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Explaining the example - PHP

Welcome to the second tutorial of the series “Using HTTP compression in PHP.” In three parts, this series demonstrates how to apply HTTP compression to parsed PHP pages, in order to reduce their overall download times, which results in faster delivery of dynamic content.

TABLE OF CONTENTS:
  1. An Object-based Approach to HTTP Compression in PHP
  2. Object-based "Gzip" compression: creating a data compressor PHP class
  3. Setting up a concrete example: putting the "DataCompressor" class to work
  4. Explaining the example
By: Alejandro Gervasio
Rating: starstarstarstarstar / 6
April 17, 2006

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First, the script instantiates a new "DataCompressor" object, and secondly passes the sample PHP file that you just saw to the constructor. Since the source code of the "fetchCompressedData()" method will include this file after opening an output buffer, its whole dynamic output will be first "crunched" (that is, all new line characters will be removed) and finally compressed by the "Gzip" encoding algorithm.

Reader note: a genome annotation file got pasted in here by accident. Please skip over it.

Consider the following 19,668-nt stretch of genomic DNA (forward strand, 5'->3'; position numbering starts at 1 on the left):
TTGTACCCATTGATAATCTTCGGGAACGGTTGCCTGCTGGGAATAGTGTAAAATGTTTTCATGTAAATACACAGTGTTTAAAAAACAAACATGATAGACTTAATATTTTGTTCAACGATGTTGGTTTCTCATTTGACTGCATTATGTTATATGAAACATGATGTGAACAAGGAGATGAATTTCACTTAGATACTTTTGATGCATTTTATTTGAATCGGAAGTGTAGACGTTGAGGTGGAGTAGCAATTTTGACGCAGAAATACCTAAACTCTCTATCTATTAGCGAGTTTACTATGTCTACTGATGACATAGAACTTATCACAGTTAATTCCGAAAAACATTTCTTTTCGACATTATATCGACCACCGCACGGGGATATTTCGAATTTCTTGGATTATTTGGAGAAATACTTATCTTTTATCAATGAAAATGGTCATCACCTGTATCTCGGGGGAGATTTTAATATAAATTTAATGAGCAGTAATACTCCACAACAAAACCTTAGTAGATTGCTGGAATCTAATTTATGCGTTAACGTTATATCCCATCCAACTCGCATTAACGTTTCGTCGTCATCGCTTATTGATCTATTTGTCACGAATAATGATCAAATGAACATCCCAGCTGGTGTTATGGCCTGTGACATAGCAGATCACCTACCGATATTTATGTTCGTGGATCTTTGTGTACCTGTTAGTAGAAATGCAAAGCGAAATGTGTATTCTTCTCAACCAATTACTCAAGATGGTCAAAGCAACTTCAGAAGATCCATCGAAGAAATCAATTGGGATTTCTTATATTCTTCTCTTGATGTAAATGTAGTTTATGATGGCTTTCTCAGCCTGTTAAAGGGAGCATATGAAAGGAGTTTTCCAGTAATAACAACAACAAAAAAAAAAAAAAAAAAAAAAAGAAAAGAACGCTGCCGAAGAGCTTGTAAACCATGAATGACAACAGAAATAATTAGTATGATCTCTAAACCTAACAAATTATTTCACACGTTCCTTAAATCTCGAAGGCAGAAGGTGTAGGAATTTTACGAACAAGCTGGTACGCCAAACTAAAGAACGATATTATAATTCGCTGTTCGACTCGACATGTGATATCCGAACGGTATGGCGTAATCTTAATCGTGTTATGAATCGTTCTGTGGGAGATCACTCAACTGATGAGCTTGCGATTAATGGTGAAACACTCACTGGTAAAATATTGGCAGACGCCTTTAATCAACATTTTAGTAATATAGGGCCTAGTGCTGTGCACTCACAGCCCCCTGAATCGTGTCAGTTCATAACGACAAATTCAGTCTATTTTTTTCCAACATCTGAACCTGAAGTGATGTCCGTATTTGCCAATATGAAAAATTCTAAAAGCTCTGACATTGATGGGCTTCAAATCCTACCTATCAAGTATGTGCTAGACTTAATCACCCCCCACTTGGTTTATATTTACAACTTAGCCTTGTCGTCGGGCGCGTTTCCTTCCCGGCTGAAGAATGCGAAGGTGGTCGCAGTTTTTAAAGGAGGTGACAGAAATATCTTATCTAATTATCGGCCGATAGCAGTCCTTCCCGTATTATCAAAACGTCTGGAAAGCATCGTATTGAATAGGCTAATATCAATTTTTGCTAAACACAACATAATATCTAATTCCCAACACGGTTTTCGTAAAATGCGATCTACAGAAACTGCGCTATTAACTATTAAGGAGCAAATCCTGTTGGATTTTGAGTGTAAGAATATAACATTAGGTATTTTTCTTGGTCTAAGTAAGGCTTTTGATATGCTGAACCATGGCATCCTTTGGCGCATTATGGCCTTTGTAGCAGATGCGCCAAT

Before the data is actually encoded, the script calls the "sendEncodingHeader()" method, in this way indicating to the browser that contents will be transmitted compressed over the network. At the end of the script execution, the data is transparently decoded by the browser, and finally displayed to the user.

As you can see, the whole data compression/decompression process is handled by the "DataCompressor" class in combination with the corresponding user agent, which means that using HTTP compression to make dynamic PHP pages load faster is quite easy to implement in several PHP scripts.

To wrap up

Unfortunately, that's all for the moment. Throughout this second part of the series, I demonstrated how to use HTTP compression in object-based development environments, by creating a data compressor class in PHP 5. As you learned in the article, this class utilizes a few simple methods for fetching incoming data, and then returns the contents properly compressed. Additionally, it allows you to send the corresponding HTTP header using a separate method, which makes the class even more flexible. Thus, if you feel inclined to extend its functionality, go ahead and develop a full-featured HTTP compression system.

In the last article of the series, I'll explain how to take advantage of HTTP compression within a PHP web page generator system, which uses objects to create dynamic web documents. Curious about how this will be achieved? You'll have to wait till the next part!



 
 
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